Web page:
May of 2009 I created a team “The Lucky Thirteens” for the New York City lupus walk. This was the first time I can recall feeling ownership over this disease. I spoke openly about it, wanted people to understand what having lupus entailed, and wanted to bring awareness to a disease that is not well known but so many suffer from.
For so long I did not want to be associated with this word. It felt like a dirty word that could so easily define me. It was a label that I feared would define me.
Events shape our perception and through experience we learn. What I had learned from being open with people about having lupus was that I would be judged.
“Oh, I know someone who died from that.”
“You don’t look sick.”
“This woman I know can’t even get out of bed anymore.”
“Wow…so are you going to have kids?”
I don’t think that anyone meant malice by their words, but these were the conversations that shut me down. I began to fear that I would be unlovable or that I should not put someone in the position to be with a “sick” person, or a person who could possibly one day be unable to get out of bed. I developed irrational fears such as, if my job finds out maybe they wont want to keep me.
Confronting my fears head on were the initial steps that I took to be able to accept that lupus is a part of me, but it is not me. The Lupus Walk was a chance for me to rally support for something that is important to me. I was so afraid of putting myself out there, but I needed to.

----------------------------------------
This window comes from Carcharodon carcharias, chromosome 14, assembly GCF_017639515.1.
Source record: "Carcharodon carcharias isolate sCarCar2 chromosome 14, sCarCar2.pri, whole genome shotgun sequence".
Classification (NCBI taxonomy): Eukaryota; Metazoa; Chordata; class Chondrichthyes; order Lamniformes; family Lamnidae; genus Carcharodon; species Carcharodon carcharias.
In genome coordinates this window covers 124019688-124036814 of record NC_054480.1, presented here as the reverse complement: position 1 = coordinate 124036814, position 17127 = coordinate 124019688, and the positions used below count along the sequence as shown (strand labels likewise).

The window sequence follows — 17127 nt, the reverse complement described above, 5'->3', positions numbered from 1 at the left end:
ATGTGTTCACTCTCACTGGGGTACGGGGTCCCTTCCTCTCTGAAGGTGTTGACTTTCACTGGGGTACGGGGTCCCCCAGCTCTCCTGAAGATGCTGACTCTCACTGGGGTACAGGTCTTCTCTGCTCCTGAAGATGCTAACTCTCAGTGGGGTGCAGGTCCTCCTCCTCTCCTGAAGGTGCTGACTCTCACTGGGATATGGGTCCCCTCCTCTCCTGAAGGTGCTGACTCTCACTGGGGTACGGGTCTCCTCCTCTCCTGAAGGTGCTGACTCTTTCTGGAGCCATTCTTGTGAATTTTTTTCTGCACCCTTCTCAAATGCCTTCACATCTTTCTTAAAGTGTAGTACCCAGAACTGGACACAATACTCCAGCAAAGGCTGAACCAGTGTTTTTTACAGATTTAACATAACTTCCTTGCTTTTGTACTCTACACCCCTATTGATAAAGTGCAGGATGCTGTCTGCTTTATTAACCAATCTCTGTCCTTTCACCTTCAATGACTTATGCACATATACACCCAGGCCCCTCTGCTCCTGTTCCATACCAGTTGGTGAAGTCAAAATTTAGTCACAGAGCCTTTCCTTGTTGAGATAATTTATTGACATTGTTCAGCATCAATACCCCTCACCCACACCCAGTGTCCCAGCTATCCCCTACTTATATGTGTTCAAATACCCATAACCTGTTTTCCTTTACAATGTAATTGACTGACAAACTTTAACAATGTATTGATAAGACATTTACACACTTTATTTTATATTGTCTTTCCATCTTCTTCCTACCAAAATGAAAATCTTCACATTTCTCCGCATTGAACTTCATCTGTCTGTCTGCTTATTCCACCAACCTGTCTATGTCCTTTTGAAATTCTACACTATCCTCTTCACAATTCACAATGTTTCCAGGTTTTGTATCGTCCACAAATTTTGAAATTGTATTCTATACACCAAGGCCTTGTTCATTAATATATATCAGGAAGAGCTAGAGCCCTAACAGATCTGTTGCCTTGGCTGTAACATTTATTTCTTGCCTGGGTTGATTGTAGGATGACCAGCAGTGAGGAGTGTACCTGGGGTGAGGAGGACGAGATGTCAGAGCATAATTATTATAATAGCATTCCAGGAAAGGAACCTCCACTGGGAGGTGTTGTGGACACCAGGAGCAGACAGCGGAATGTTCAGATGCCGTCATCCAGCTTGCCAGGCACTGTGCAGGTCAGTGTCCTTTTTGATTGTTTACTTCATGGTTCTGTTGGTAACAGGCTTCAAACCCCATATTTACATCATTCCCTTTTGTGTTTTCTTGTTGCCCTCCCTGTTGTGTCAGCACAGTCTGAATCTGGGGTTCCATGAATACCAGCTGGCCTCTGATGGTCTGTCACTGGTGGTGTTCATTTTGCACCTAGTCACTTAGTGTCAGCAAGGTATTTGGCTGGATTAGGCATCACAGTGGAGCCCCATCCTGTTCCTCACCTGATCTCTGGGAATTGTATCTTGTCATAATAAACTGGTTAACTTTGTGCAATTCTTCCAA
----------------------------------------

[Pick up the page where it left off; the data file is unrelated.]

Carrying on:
At the time I was in college and I was broke. My friends were broke. How could I ask for money? I began a campaign for cans and I called it “Drinking for a Reason.” Classy. I know. The support I received was overwhelming. People were going out of their way to make sure that I got their cans. Messages over facebook, texts, calls, friends by association. People wanted to help. It was amazing, minus living in fear that the can collectors of downtown Albany would identify the ring I had going on and hunt me down for blood. They had a serious operation going on.
With the help of friends who dedicated hours, mini vans, and their time I was able to collect $250 in money just from cans. Think about that. $250 is five-thousand-cans. After writing that out I now realize I probably should have gotten tetanus shots.
I then decided that wasn’t enough. I spread the message and I began to advocate for my team. Sometimes you just have to ask people for help, and you would be surprised by how much people want to support your cause. As a team we were able to raise over $3000 dollars. We were a top team in the lupus walk that year. Most important to me were the people who came out and showed their support. Friends that came from Albany to Manhattan just to walk next to me, friends who I had not seen in years were there as well, I walked with my mom, my brother, a bulldog, and people that I can never thank enough.
So for the first time in my life I feel like I can say I have lupus. Pobody’s nerfect.